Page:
A turbulent week on Wall Street ended Friday with more losses and the stock market’s fifth straight weekly decline.
The latest pullback came as investors balanced a strong U.S. jobs report against worries the Federal Reserve may cause a recession in its drive to halt inflation.
The S&P 500 ended with a loss of 0.6%, having come back partway from a bigger loss of 1.9%. Roughly 70% of the companies in the benchmark index fell. Technology stocks weighed down the index the most.
The Dow Jones Industrial Average fell 0.3%, while the Nasdaq slid 1.4%. Both indexes also pared some of their losses from earlier in the day.
Investors focused on new data Friday showing U.S. employers continue to hire rapidly, and workers are getting relatively big raises, though short of inflation. The market’s reaction reflects concerns among investors that the strong numbers would keep the Fed on track for sharp and steady increases in interest rates to corral inflation, analysts said.
The S&P 500 fell 23.53 points to 4,123.34. The Dow dropped 98.60 points to 32,899.37. The Nasdaq fell 173.03 points to 12,144.66.
Smaller companies fell more than the broader market. The Russel 2000 slid 31.58 points, or 1.7%, to 1,839.56.
Friday’s choppy trading followed even wilder gyrations earlier this week, as all kinds of markets, from bonds to cryptocurrencies, grapple with a new market order where the Federal Reserve is aggressively moving to yank supports for the economy put in place through the pandemic.
The Fed is hoping to raise rates and slow the economy enough to snuff out the highest inflation in four decades, but it risks choking off growth if it goes too far or too quickly. The Fed raised its key short-term interest rate this week by a half a percentage point, the largest such increase since 2000. It also said more increases that size are likely on the way.
Not only do higher interest rates tap the brakes on the economy by making it more expensive to borrow, they also put downward pressure on prices of all kinds of investments. Beyond interest rates and inflation, the war in Ukraine and the continuing COVID-19 pandemic are also weighing on markets.
Stocks nevertheless zoomed higher Wednesday afternoon, after latching onto a sliver of hope from Federal Reserve Chair Jerome Powell’s comments following the latest rate increase. He said the Fed was not “actively considering” an even bigger jump of 0.75 percentage points at its next meeting, something markets had seen as a near certainty.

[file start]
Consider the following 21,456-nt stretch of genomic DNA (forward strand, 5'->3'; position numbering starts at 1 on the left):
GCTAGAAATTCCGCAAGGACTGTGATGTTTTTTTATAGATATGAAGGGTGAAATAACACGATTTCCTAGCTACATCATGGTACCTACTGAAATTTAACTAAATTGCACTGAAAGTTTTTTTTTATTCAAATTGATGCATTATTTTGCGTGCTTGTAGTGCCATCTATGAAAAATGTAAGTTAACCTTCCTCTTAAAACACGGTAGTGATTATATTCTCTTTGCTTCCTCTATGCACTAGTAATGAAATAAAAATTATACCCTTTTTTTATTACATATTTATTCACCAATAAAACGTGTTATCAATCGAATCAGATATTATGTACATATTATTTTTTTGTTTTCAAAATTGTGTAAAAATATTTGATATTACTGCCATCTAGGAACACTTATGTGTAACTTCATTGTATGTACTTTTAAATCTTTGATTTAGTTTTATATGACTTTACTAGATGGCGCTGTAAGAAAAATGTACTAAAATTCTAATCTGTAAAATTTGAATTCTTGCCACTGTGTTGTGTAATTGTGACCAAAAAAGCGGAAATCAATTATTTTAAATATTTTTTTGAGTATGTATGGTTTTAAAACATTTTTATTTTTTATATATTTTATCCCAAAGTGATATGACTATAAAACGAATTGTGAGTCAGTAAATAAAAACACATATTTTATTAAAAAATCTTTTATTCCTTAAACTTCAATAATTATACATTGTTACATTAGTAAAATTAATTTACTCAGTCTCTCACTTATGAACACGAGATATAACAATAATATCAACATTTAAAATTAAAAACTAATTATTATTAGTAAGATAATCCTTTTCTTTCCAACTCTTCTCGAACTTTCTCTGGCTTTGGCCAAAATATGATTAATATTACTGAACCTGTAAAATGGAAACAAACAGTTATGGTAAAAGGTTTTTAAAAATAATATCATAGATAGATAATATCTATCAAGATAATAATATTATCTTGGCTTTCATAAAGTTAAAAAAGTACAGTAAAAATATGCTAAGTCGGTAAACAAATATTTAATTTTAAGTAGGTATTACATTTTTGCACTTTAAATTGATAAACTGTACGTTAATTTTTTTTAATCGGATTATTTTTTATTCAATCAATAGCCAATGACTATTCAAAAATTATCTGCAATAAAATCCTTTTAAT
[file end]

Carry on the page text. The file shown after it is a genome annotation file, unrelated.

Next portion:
Jubilance was the market’s instant reaction, with the S&P 500 soaring 3% for its best day in nearly two years. It sobered up the next day, though, amid recognition that the Fed is still set to raise rates aggressively in its battle against inflation. The S&P 500 on Thursday lost all its prior day’s gains, plus a bit more, in one of its worst days since the early 2020 slump caused by the coronavirus pandemic.
That may be why stocks faltered Friday, after data showed hiring is still strong and pressure remains high on companies to raise pay for workers.
“These data do not change the outlook for Fed policy; the rates trajectory remains upward in the near term,” Rubeela Farooqi, chief U.S. economist at High Frequency Economics, wrote in a note.
Many of the factors driving inflation higher could linger well into 2022, said Sameer Samana, senior global market strategist at Wells Fargo Investment Institute. The latest swings in the markets could mean investors are getting closer to better adjusting for the Fed’s aggressive policy shift, Samana said.
“Powell’s conference didn’t change anything; there’s still plenty of inflation,” he said. “You’re probably getting to point where the Fed at least won’t be as much of a market driver.”
Treasury yields also swung sharply following the release of the jobs report.
The yield on the two-year Treasury, which moves with expectations for Fed policy, initially shot as high as as 2.77% earlier in the morning. But it then slipped to 2.70%, down from 2.71% late Thursday.
The yield on the 10-year Treasury leaped toward 3.13% shortly after the data’s release, slipped a bit then climbed to 3.14% by late afternoon. That’s still close to its highest level since 2018 and more than double where it started 2022, at just 1.51%.
The swings came as economists pointed to some possible signs of peaking within the jobs market, which may be an early signal inflation is set to moderate. That could ultimately mean less pressure on the Federal Reserve to raise rates so forcefully.
While workers’ wages were 5.5% higher in April than a year earlier, in line with economists’ expectations, the growth in average hourly pay from March levels was slightly below forecasts. Slower wage gains are discouraging for workers, but investors see them meaning less upward pressure on inflation.
BlackRock’s chief investment officer of global fixed income, Rick Rieder, pointed to surveys showing companies’ ability to hire becoming easier and other signs that some slack may be building in the red-hot job market.
“That raises the question of whether the Fed may slow its tightening process at some point over the coming months as a result of these expected trends, but while that’s possible recent data won’t provide markets much comfort of that happening anytime soon,” Rieder said in a report.
For now, expectations of rising interest rates have been hitting high-growth stocks in particular.
Much of that is because many of them are seen as the most expensive following years of leading the market. Many tech-oriented stocks have been among the market’s biggest losers this year, including Netflix, Nvidia and Facebook’s parent company Meta Platforms.
Nearly half the Nasdaq stocks were recently down by at least 50% from their 52-week highs, according to a BofA Global Research report from chief investment strategist Michael Hartnett.
AP Business Writers Joe McDonald and Damian J. Troise contributed. Veiga reported from Los Angeles.